Winner of the American Philosophical Society’s 2021 Jacques Barzun Prize in Cultural History
From an award-winning historian, a panoramic account of Europe after the depravity of World War II.
In 1945, Europe lay in ruins. Some fifty million people were dead, and millions more languished in physical and moral disarray. The devastation of World War II was unprecedented in character as well as in scale. Unlike the First World War, the second blurred the line between soldier and civilian, inflicting untold horrors on people from all walks of life. A continent that had previously considered itself the very measure of civilization for the world had turned into its barbaric opposite.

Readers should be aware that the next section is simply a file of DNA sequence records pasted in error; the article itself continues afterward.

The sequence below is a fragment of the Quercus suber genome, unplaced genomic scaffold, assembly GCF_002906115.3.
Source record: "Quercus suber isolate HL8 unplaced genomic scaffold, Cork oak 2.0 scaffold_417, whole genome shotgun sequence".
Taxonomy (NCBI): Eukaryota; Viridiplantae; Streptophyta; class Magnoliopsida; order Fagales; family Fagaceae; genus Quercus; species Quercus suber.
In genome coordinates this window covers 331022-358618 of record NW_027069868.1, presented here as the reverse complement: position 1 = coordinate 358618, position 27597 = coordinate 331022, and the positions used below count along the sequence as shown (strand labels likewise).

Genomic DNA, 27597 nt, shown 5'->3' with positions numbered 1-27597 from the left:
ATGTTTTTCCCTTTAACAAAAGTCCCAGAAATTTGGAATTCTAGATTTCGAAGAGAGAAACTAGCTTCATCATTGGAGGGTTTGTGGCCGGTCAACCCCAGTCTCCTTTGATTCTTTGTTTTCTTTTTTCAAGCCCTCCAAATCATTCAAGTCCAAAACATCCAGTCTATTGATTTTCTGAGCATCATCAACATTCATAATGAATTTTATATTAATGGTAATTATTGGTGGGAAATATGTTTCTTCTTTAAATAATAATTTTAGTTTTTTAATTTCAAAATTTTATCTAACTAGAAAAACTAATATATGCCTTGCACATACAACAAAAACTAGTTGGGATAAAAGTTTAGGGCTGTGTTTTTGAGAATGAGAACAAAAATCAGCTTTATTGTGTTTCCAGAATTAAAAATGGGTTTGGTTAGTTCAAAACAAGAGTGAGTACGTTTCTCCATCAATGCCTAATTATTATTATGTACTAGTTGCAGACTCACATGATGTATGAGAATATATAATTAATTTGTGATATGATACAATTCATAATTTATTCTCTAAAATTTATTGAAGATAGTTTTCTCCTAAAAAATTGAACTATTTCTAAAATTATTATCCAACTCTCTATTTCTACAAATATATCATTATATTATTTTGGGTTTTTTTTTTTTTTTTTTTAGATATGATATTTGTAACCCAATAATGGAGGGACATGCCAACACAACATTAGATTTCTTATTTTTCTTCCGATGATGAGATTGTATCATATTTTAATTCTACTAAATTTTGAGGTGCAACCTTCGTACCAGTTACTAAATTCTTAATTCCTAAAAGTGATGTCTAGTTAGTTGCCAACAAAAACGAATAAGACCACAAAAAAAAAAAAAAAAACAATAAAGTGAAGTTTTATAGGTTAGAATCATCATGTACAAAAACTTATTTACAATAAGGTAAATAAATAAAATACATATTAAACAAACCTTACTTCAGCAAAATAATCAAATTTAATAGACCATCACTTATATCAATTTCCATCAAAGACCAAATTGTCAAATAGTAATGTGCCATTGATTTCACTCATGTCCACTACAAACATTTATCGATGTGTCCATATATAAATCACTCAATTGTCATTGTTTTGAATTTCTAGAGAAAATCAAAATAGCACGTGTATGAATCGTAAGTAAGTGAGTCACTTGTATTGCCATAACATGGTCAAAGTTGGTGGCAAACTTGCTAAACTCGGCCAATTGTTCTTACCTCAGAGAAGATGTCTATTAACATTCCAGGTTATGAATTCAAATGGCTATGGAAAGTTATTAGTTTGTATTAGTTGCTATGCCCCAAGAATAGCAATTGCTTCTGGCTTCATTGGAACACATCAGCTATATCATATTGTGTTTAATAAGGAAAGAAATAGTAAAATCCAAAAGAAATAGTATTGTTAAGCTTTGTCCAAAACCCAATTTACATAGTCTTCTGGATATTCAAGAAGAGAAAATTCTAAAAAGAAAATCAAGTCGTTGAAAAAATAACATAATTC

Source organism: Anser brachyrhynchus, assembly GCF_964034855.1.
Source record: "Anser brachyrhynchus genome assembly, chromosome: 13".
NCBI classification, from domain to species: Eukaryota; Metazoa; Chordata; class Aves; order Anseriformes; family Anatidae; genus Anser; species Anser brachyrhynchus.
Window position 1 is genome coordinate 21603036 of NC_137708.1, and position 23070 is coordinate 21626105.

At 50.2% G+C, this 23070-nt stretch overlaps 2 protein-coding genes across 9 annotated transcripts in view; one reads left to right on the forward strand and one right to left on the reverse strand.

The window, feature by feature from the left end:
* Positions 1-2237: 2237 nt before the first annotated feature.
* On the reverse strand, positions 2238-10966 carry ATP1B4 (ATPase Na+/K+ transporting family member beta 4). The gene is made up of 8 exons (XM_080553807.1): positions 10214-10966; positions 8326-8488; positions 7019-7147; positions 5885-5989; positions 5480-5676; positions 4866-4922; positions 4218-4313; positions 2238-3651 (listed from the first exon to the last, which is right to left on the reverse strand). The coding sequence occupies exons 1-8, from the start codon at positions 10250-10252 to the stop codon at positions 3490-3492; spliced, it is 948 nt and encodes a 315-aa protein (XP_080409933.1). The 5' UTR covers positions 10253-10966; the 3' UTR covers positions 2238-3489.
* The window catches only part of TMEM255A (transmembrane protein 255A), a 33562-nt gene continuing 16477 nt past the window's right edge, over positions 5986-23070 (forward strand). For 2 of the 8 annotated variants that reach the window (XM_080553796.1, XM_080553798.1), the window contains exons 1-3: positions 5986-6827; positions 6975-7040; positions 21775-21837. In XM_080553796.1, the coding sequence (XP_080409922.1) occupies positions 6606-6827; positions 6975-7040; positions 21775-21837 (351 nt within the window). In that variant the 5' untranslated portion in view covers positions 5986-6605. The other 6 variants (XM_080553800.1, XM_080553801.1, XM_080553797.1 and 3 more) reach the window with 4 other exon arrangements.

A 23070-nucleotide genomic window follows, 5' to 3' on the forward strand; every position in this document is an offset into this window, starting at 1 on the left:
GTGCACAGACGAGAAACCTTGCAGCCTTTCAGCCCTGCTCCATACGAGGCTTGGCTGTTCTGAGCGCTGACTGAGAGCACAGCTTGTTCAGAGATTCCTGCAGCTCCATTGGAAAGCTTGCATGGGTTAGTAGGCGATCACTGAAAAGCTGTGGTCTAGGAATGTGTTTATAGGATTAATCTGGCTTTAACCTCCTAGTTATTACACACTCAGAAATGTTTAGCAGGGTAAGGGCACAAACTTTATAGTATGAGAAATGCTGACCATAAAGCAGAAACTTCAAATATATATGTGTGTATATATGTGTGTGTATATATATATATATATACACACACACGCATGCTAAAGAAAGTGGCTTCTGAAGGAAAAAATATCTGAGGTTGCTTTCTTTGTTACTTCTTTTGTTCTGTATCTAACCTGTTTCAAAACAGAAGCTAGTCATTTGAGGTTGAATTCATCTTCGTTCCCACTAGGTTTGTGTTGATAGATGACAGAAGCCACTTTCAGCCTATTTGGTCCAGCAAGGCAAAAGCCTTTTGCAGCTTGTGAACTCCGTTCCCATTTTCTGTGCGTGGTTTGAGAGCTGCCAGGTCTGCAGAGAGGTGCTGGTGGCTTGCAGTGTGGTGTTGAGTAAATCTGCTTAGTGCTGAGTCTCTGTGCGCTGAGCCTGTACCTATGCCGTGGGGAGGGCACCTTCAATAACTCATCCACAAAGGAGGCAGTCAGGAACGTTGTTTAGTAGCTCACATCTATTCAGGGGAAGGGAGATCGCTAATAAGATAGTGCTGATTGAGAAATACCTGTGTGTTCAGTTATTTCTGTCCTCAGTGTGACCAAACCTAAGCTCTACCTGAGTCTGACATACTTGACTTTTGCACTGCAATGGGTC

Reconstruction, then, was a matter of turning Europe's "civilizing mission" inward. In this magisterial work, Oxford historian Paul Betts describes how this effort found expression in humanitarian relief work, the prosecution of war crimes against humanity, a resurgent Catholic Church, peace campaigns, expanded welfare policies, renewed global engagement and numerous efforts to salvage damaged cultural traditions. Authoritative and sweeping, Ruin and Renewal is essential reading for anyone hoping to understand how Europe was transformed after the destruction of World War II.
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